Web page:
N.S. social workers call out government's plan to offer one free therapy session
The Nova Scotia government's offer for a free, one-hour counselling session for residents is not enough, say the province's college of social workers and the official Opposition.
N Siritsky, a consultant with the college of social workers, said, "the majority of people who need free mental health care have complex needs that require more than one session."
"A practitioner never knows if the presenting issue that's drawing a person to call for help is the only issue or not," Siritsky, who uses they/them pronouns, said in an interview Monday.
"So there has to be some kind of assessment, and that usually takes at least one to three sessions."
Nova Scotia's Progressive Conservative government said last week that it had contracted Telus Health to offer residents a free, single session of individual, couples or family counselling that can be conducted by phone, online or in person in Halifax, Sydney, Kentville and New Glasgow. The program is budgeted to cost $2.3 million per year.
Brian Comer, the minister responsible for mental health and addictions and who worked as a mental health nurse prior to his election, said in an interview Monday that the recently announced program is meant to complement the province's existing health-care options and the virtual mental health tools available through the department's website.
The minister said that while this service is not meant for those who need ongoing counselling, there is nothing stopping residents from accessing the service on more than one occasion — they just likely won't get the same counsellor.
A mental health department spokesperson said that for example, someone who accesses a single counselling session to get support while going through job loss can at a later date book a second one-hour appointment for relationship problems.
"This won't be the optimal treatment for every Nova Scotian, but I do think it will certainly help a lot of people," Comer said.
New access point
He said the counselling will be a new access point for people to receive mental health care and that it will offer a way for them to learn about and "develop coping skills and resiliency skills."
Judith Laposa, a psychologist with the Centre for Addiction and Mental Health and professor at the University of Toronto, said a single-session therapy appointment is not likely to meet the needs of most people who would typically access counselling.
"A full course of treatment for an anxiety disorder is usually 12 sessions, and a full course typically for depression is 16 to 20 sessions," Laposa said in an interview Monday.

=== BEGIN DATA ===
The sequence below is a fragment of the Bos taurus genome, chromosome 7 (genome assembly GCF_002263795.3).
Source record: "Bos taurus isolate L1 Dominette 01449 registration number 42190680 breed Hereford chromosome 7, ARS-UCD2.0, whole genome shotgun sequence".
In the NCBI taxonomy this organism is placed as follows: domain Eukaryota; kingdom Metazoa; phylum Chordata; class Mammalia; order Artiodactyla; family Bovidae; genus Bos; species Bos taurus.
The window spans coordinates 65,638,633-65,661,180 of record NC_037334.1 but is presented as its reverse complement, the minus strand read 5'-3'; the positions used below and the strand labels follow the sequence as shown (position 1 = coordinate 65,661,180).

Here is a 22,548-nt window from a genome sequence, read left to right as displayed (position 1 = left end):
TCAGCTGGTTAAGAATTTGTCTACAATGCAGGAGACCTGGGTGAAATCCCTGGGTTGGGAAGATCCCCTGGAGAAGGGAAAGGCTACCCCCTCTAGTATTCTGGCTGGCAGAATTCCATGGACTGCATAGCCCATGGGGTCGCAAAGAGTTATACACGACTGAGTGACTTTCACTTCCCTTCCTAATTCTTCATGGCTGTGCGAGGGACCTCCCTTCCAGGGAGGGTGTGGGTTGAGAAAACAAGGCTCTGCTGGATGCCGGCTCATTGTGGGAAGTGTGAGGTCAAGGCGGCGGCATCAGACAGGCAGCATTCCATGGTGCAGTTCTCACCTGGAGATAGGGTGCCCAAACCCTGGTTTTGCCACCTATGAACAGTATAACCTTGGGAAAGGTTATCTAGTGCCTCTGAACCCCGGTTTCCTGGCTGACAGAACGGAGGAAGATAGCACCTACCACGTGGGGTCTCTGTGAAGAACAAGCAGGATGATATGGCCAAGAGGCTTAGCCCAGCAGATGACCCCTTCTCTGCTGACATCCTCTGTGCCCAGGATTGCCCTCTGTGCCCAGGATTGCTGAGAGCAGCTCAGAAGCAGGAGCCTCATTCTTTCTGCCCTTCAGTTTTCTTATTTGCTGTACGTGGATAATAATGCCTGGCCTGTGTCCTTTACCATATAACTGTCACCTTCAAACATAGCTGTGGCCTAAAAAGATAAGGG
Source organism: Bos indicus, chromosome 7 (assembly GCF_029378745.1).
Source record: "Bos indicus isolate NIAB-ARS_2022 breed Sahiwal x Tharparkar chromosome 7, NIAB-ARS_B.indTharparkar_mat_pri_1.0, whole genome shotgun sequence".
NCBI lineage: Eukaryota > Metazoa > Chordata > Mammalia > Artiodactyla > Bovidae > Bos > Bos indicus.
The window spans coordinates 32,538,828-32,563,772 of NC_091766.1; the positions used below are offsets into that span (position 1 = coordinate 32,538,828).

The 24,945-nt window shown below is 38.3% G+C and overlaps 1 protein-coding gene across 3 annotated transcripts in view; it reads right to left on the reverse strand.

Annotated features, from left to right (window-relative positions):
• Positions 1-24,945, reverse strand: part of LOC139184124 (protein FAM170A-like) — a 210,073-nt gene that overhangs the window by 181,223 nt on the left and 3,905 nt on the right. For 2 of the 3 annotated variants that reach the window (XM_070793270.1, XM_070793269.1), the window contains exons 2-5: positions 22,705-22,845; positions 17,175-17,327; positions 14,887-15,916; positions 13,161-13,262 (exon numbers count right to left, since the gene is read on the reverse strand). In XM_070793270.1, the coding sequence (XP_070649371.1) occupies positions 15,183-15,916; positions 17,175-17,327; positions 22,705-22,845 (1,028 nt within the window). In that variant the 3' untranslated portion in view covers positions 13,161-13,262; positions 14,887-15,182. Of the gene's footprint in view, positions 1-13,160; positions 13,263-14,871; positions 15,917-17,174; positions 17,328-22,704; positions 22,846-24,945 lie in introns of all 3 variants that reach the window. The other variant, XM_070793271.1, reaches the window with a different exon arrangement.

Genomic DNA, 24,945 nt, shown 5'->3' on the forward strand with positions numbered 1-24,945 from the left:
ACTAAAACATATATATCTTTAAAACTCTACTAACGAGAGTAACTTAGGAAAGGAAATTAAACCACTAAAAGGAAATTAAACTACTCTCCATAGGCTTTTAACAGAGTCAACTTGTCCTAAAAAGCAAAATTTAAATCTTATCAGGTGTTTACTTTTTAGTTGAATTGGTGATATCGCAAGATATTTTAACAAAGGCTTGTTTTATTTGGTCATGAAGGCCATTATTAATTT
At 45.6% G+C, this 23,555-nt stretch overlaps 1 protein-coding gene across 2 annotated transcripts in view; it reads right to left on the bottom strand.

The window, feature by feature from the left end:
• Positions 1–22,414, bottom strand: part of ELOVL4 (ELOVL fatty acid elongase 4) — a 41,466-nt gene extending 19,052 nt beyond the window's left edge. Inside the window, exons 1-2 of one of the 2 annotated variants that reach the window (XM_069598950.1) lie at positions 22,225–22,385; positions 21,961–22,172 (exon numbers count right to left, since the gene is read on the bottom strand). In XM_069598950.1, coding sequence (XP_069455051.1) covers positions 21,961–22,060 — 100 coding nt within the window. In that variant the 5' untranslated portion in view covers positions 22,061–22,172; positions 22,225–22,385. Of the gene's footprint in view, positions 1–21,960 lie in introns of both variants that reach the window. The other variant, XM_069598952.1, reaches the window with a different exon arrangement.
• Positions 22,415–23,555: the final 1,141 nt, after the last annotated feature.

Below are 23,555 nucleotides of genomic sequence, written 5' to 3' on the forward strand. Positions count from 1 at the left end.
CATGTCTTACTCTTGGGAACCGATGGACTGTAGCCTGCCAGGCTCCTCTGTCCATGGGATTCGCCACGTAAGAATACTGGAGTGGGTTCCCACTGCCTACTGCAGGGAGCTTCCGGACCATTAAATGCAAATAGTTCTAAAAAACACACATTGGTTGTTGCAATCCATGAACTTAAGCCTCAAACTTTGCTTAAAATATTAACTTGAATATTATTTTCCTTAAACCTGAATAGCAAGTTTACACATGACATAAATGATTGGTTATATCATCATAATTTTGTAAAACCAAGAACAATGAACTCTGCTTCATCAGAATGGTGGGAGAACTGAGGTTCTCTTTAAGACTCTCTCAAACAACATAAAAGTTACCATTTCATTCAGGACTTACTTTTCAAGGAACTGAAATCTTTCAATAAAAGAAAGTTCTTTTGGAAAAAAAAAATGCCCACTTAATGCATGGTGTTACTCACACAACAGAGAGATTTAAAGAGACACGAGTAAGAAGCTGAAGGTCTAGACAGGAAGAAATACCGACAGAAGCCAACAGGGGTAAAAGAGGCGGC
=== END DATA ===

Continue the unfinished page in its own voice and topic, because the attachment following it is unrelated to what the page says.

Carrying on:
"There may be some benefit to meeting with someone once, but would we expect it to have a comparable outcome to a full course of treatment? No."
The Nova Scotia Liberals said in a statement Monday that the party is concerned by the fact that the program doesn't offer continuity of care, and the party's health critic, Rafah DiCostanzo, called it an expensive "Band-Aid fix."
Siritsky said another major concern with the program is that the province decided to invest in mental health care through Telus instead of through one of the many existing Nova Scotia-based non-profits that work in mental health. They said that the investment would have a much bigger impact if it were directed to groups that already work on increasing access to mental health care, like the Halifax-based North End Community Health Centre.
"An investment in a [local non-profit] organization would truly transform mental health care in a way that would be sustainable, as opposed to investing in Telus Health, which has no accountability back to the public," Siritsky said.
Siritsky said they're also concerned that the province's choice of partnering with Telus is an indication that Nova Scotia is pushing toward privatization for some health-care services, adding that the project seems like an advertisement for Telus Health's various services, some of which come with out-of-pocket costs.
"We're especially concerned about Telus Health being the organization chosen as opposed to the many, wonderful, local non-profits. Is this the normalization of for-profit industry's expansion into health care?"
When asked if this program is a sign of the province embracing privatization of health care, Comer said, "to expect different outcomes, based on what I've seen as a front-line health-care provider, is that we're going to have to do things differently."
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